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February 10, 2017

Why do we sleep? This theory may surprise you.

Daily Briefing

    Editor's note: This story was updated on Sept. 25, 2019.

    Scientists have found evidence to support the theory that we sleep to forget some of what we learn throughout the day, Carl Zimmer writes for the New York Times.

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    Giulio Tononi and Chiara Cirelli, biologists at the University of Wisconsin-Madison, in 2003 suggested that synapses—the connections between neurons—grow "so exuberantly during the day that our brain circuits [get] 'noisy,'" Zimmer writes. Memories are stored in these networks of connections and the biologists argued that during sleep the brain shortens the connections to help sift through the noise, a theory formally known as the "synaptic homeostasis hypothesis."

    Early evidence

    In a new study published in Science, Tononi and Cirelli tested their theory by examining the synapses in the brains of sleeping mice. The researchers found that synapses were 18 percent shorter when mice were asleep. "That there's such a big change over all is surprising," Tononi said.

    In a separate study also published in Science, Graham H. Diering, a postdoctoral researcher at Johns Hopkins University, and colleagues investigated the synaptic homeostasis hypothesis by studying proteins, particularly one called Homer1a, in mouse brains. In earlier research, Diering found that "hundreds of proteins increase or decrease inside of synapses during the night," Zimmer writes, but Homer1a "stood out" because of its important role in cutting back on synapses.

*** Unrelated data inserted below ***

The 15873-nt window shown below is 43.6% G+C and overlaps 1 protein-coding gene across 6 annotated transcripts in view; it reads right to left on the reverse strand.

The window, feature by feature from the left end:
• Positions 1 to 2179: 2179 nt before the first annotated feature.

To examine the relationship between sleep and Homer1a, the researchers genetically engineered some mice so that they were unable to make Homer1a proteins and then compared them with non-genetically engineered mice. The researchers found sleeping patterns between the two mice groups were similar, but the synapses in the genetically engineered mice did not change the proteins the same way as those in ordinary mice did.

    The research indicates that "sleepiness triggers neurons to make Homer1a and ship it into their synapses," Zimmer writes. "Homer1a turns on the pruning machinery."

    Examining the effects on memory

    Diering and his team then tested how synapse pruning affects memory by having the mice—half of which received a chemical shown to block synapse pruning—complete a memory test. The researchers found that the mice who received the chemical that blocked the pruning process had blurred memories.

    And in the other Science study, Tononi and colleagues observed that not every neuron was affected by the synapse pruning, with about one-fifth of synapses remaining unchanged. "It's possible that these synapses encode well-established memories that shouldn't be tampered with," Zimmer writes. As Tononi puts it, "You can forget in a smart way."

    But some researchers have said that the findings are not definitive proof of the synaptic homeostasis hypothesis. Markus Schmidt of the Ohio Sleep Medicine Institute said though the brain might prune synapses during sleep, he questioned whether the phenomenon was the primary explanation for why we sleep. "The work is great," Schmidt said of recent research, "but the question is, is this a function of sleep or is it the function?" (Zimmer, New York Times, 2/2).

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